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I see poker in my future. Why? Consider what I found upon returning Thursday from a four-day trip to Milwaukee:
1) The wreckage of a heads-up game against my roommate, in which I went all-in on a short stack with A-J offsuit, he called with pocket sixes (making him an 11-9 favorite, as the handy poker odds calculator subsequently revealed), and I got broke when the board helped neither. We played this game last Sunday. Maybe he was rubbing it in.
2) Nothing in the mailbox ... except my roommate's new issue of Card Player magazine, a trade journal at least as quaintly obsessive and inscrutable to the uninitiated as, say, Cat Fancy. In this month's issue, I found articles entitled "Folding Trips," "Should I Turn Pro?" and "How to Get Rich by Breaking Even," which outlines a procedure for creating and exploiting zero-expectation high-variance situations. Does anybody out there love variance? Anybody? Is this thing on?
3) Our DVR -- which, in an aside, is a TiVo/cable box hybrid, easily the greatest invention since Friendster -- packing a solid eight hours of TV poker, including last Tuesday's WSOP Tournament of Champions, in which Annie Duke busted Phil Hellmuth to win the $2 million. Nice to see Annie pick up that cash. Hellmuth's narcissism wears thin after not too long.
I will make just one semi-self-righteous observation, which is that ESPN's series on the ills of poker, its popularity among teens,corruptive influence on the young, etc, is mind-boggling, akin to Philip Morris making PSAs about teen smoking. (And so far as I can tell, there hasn't been a federal poker settlement.) Is there a single greater cause for the poker boomlet than the Worldwide Leader?
But enough about that: This is my last blog of the regular season, so I thought I'd do the obligatory awards roundup.
AL Cy Young: No-brainer. I plugged Minnesota's Johan Santana in this space a month ago, and nothing's changed. Santana leads the league by daylight in ERA (2.65, to Curt Schilling's 3.28), in WHIP (0.94 to Schilling's 1.07) and strikeouts (254, to Pedro Martinez's 217). Wins and losses shouldn't much matter, but Santana is 19-6, and only Schilling (20-6) is better there. Santana's dominance has reached the point that the Yankees and Red Sox would prefer to face Oakland in the Division Series, rather than have to see Santana twice and Brad Radke once. I'm coming around to this line of thinking, and feel that Santana may be sitting on a Josh Beckett-type October.
NL Cy Young: I feel a twinge of guilt here because Jason Schmidt, easily the nicest story subject I've interviewed, had this in the bag until I put the hocus-pocus on him, but his uneven second half has made this a jump ball. I fear Roger Clemens will grab this, especially if the Astros make the postseason, and he does deserve some combat pay for making two-thirds of his starts in Minute Maid Park -- and logging an improbable 2.55 ERA there -- but there hasn't been a more controlling NL pitcher than Randy Johnson. Like Santana, the Unit leads the league in strikeouts (272) and WHIP (0.89); he trails San Diego's Jake Peavy by a wide margin in ERA (2.27 to 2.69) but has thrown 80 more innings and doesn't benefit from a pitcher-friendly home park. Johnson's 14-14 record will work against him, but consider a) his 14 wins constitute 25 percent of Arizona's total, and b) in Johnson's 14 losses, the Snakes have scored 22 runs. Think it's easy to win with 1½ runs per game on the the board?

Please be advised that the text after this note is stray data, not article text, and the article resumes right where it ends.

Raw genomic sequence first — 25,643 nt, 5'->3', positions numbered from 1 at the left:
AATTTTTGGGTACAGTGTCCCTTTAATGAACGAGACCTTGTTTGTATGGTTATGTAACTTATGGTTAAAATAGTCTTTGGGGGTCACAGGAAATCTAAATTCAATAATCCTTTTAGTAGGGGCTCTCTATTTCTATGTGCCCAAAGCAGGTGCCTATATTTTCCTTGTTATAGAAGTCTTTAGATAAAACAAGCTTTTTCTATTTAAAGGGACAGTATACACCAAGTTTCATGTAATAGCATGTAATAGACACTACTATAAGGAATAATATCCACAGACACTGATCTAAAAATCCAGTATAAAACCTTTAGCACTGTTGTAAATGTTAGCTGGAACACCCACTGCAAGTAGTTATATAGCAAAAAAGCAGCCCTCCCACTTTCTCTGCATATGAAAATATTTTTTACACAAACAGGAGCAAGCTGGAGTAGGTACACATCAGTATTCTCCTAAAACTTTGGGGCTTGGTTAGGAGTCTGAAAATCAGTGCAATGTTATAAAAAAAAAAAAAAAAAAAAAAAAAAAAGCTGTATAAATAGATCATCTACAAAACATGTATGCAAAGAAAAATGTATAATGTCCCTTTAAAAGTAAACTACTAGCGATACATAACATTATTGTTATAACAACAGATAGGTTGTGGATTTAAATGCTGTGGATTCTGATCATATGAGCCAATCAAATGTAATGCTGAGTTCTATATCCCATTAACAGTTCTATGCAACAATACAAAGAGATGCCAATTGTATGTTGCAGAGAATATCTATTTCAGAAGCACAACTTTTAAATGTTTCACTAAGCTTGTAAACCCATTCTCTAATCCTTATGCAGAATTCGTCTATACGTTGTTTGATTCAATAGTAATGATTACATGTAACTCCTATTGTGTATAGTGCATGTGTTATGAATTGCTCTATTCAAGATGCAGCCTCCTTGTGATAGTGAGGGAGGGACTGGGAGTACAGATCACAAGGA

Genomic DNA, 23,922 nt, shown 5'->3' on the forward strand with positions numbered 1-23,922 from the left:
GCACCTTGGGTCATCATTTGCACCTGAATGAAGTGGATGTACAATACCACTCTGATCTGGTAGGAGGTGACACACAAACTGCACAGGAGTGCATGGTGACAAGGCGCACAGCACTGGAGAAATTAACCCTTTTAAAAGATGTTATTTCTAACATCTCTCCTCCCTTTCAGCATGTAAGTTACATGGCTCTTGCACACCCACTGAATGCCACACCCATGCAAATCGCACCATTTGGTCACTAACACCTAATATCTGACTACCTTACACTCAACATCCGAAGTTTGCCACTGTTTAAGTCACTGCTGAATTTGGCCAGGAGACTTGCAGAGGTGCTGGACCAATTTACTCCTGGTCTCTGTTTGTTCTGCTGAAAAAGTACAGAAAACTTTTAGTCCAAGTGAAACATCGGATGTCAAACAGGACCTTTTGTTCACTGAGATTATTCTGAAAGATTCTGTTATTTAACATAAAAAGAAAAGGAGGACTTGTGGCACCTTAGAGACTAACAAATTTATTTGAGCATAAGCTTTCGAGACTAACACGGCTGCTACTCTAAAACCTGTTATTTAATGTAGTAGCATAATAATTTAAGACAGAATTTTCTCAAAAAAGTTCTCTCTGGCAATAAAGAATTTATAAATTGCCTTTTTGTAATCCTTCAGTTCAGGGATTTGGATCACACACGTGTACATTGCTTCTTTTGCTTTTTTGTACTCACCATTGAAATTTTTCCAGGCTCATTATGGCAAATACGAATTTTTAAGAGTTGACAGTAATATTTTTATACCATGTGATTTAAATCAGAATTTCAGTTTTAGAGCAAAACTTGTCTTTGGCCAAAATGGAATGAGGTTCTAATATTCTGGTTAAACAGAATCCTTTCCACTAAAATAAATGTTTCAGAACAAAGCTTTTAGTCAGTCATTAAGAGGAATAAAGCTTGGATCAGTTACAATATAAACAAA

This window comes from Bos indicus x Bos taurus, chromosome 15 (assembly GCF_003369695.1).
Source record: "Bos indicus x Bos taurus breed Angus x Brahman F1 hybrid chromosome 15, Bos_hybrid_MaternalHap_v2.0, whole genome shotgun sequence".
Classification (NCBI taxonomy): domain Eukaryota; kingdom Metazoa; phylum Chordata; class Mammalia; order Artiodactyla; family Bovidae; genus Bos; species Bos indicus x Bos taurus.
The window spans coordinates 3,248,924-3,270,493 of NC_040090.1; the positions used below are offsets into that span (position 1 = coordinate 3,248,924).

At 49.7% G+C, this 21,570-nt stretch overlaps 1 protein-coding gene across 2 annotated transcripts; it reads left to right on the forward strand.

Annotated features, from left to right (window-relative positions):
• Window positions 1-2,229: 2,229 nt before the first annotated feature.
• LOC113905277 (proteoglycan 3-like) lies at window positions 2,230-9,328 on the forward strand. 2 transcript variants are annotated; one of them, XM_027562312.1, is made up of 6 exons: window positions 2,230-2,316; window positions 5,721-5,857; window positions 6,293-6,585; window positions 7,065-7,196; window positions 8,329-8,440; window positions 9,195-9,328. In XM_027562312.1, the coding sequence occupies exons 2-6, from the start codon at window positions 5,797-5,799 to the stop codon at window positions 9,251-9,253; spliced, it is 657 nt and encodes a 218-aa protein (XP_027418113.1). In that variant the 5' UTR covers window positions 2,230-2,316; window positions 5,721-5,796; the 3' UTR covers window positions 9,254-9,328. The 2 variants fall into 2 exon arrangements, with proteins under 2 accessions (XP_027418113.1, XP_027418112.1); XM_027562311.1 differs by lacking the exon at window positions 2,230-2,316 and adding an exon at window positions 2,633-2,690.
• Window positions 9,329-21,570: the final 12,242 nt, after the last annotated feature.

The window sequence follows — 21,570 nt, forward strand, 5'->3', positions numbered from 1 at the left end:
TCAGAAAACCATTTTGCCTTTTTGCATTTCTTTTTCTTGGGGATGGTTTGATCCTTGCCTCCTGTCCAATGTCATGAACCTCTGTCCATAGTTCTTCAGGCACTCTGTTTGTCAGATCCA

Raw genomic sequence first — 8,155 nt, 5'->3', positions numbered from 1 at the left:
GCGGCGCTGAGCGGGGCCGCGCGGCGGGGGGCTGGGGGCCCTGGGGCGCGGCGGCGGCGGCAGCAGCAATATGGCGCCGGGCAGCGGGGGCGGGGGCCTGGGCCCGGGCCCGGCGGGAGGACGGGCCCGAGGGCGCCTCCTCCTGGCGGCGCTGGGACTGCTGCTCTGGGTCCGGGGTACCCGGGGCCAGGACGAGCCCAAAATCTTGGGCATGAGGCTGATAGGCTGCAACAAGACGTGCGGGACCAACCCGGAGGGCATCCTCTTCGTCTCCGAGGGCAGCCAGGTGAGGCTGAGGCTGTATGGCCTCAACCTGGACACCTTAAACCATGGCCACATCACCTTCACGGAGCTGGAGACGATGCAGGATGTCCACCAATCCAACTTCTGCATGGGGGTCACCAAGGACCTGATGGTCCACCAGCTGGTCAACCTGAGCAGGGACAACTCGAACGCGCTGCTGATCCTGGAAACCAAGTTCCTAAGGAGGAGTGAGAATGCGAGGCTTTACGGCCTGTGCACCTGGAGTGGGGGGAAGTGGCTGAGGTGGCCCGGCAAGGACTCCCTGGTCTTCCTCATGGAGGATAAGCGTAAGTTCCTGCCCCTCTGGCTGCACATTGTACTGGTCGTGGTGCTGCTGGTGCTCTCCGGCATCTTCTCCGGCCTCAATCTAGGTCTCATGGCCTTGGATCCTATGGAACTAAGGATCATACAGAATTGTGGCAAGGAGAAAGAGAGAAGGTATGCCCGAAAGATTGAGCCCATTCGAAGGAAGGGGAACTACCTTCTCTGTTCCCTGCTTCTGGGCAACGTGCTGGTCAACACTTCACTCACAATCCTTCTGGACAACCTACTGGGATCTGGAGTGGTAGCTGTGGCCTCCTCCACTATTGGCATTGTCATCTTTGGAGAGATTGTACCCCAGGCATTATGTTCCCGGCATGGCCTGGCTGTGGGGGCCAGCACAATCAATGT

AL MVP: The really meaty one, which most make a toss-up between Manny Ramirez and Gary Sheffield (and truly, I would throw Mark Teixeira into that conversation because he matches up roughly on the power numbers and is probably the best defensive player of the three). Ramirez has a non-trivial edge on the offensive numbers (he's outslugging Sheff .612-.547, and outhomering him 41-36), and has played a vastly improved left field, the cutoff notwithstanding. And to watch him, as he did last Friday in the Bronx, snatch a home run from Miguel Cairo and then deliver the double-point (really, one of the cooler grandstanding gestures out there) had to make one smile. Sheff will draw support because he's in a slightly softer lineup and has played through shoulder pain, and may win this because Ramirez will split votes with David Ortiz, who's comparable offensively (but to me, out of the MVP conversation because he is, or ought to be, a fulltime DH). But I'll go out on a limb here and take Mariano Rivera. He's saved 50 in 54 chances, been as unhittable as usual (2.05 ERA, ,216 opponents' batting average), and most important, has solidified the New York bullpen when the rotation has scuffled. Without Rivera, Yankee relievers would have a 4.84 ERA, well below the league average. Really, this is a two-man situation: Without Rivera and Tom Gordon, who's been equally effective in an eighth-inning role, the Yankee pen's ERA swells to 5.57. Since Rivera's doing the heavy lifting at the end of the game, he gets the nod. It's the old criterion: Where would the club be without him? Certainly not in first, and maybe not in the playoffs.
NL MVP: Easiest call of all. Yadier Molina.
OK, my time's up, I'll get to rooks and managers two weeks hence. And remember, David Sklansky says it is virtually never correct to slow-play two wired aces.